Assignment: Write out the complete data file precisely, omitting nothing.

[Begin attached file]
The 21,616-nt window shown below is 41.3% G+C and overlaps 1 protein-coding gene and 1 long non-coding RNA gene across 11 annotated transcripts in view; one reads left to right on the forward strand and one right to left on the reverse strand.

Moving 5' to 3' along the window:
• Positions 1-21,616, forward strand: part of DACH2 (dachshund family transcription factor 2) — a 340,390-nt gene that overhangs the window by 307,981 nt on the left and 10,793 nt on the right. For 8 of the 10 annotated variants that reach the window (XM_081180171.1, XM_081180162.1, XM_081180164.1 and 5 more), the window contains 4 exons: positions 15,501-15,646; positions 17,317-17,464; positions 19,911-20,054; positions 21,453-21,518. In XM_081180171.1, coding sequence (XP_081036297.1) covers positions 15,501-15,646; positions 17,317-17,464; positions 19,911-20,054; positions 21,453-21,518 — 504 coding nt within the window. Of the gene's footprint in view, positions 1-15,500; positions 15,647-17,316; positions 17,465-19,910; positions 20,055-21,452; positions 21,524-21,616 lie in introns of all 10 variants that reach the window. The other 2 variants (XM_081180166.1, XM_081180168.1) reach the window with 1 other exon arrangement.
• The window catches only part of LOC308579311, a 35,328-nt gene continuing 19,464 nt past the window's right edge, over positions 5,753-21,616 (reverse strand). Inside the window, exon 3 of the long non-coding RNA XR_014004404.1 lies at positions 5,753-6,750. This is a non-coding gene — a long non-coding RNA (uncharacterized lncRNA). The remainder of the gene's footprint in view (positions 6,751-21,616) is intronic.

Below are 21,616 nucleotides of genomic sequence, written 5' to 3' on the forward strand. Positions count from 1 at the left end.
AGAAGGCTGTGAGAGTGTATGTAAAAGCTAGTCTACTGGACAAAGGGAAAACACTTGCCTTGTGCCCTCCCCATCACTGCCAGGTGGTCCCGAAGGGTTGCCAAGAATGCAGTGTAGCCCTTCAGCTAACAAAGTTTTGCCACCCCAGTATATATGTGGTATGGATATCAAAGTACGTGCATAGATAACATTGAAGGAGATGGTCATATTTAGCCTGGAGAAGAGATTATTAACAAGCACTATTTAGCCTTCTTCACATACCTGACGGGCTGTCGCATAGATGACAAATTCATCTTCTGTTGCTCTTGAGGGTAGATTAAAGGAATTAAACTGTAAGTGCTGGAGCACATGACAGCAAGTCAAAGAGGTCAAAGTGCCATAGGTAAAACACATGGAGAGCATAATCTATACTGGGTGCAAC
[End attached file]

The 21,616-nt window shown below is 41.3% G+C and overlaps 1 protein-coding gene and 1 long non-coding RNA gene across 11 annotated transcripts in view; one reads left to right on the forward strand and one right to left on the reverse strand.

Moving 5' to 3' along the window:
• Positions 1-21,616, forward strand: part of DACH2 (dachshund family transcription factor 2) — a 340,390-nt gene that overhangs the window by 307,981 nt on the left and 10,793 nt on the right. For 8 of the 10 annotated variants that reach the window (XM_081180171.1, XM_081180162.1, XM_081180164.1 and 5 more), the window contains 4 exons: positions 15,501-15,646; positions 17,317-17,464; positions 19,911-20,054; positions 21,453-21,518. In XM_081180171.1, coding sequence (XP_081036297.1) covers positions 15,501-15,646; positions 17,317-17,464; positions 19,911-20,054; positions 21,453-21,518 — 504 coding nt within the window. Of the gene's footprint in view, positions 1-15,500; positions 15,647-17,316; positions 17,465-19,910; positions 20,055-21,452; positions 21,524-21,616 lie in introns of all 10 variants that reach the window. The other 2 variants (XM_081180166.1, XM_081180168.1) reach the window with 1 other exon arrangement.
• The window catches only part of LOC308579311, a 35,328-nt gene continuing 19,464 nt past the window's right edge, over positions 5,753-21,616 (reverse strand). Inside the window, exon 3 of the long non-coding RNA XR_014004404.1 lies at positions 5,753-6,750. This is a non-coding gene — a long non-coding RNA (uncharacterized lncRNA). The remainder of the gene's footprint in view (positions 6,751-21,616) is intronic.

Below are 21,616 nucleotides of genomic sequence, written 5' to 3' on the forward strand. Positions count from 1 at the left end.
AGAAGGCTGTGAGAGTGTATGTAAAAGCTAGTCTACTGGACAAAGGGAAAACACTTGCCTTGTGCCCTCCCCATCACTGCCAGGTGGTCCCGAAGGGTTGCCAAGAATGCAGTGTAGCCCTTCAGCTAACAAAGTTTTGCCACCCCAGTATATATGTGGTATGGATATCAAAGTACGTGCATAGATAACATTGAAGGAGATGGTCATATTTAGCCTGGAGAAGAGATTATTAACAAGCACTATTTAGCCTTCTTCACATACCTGACGGGCTGTCGCATAGATGACAAATTCATCTTCTGTTGCTCTTGAGGGTAGATTAAAGGAATTAAACTGTAAGTGCTGGAGCACATGACAGCAAGTCAAAGAGGTCAAAGTGCCATAGGTAAAACACATGGAGAGCATAATCTATACTGGGTGCAAC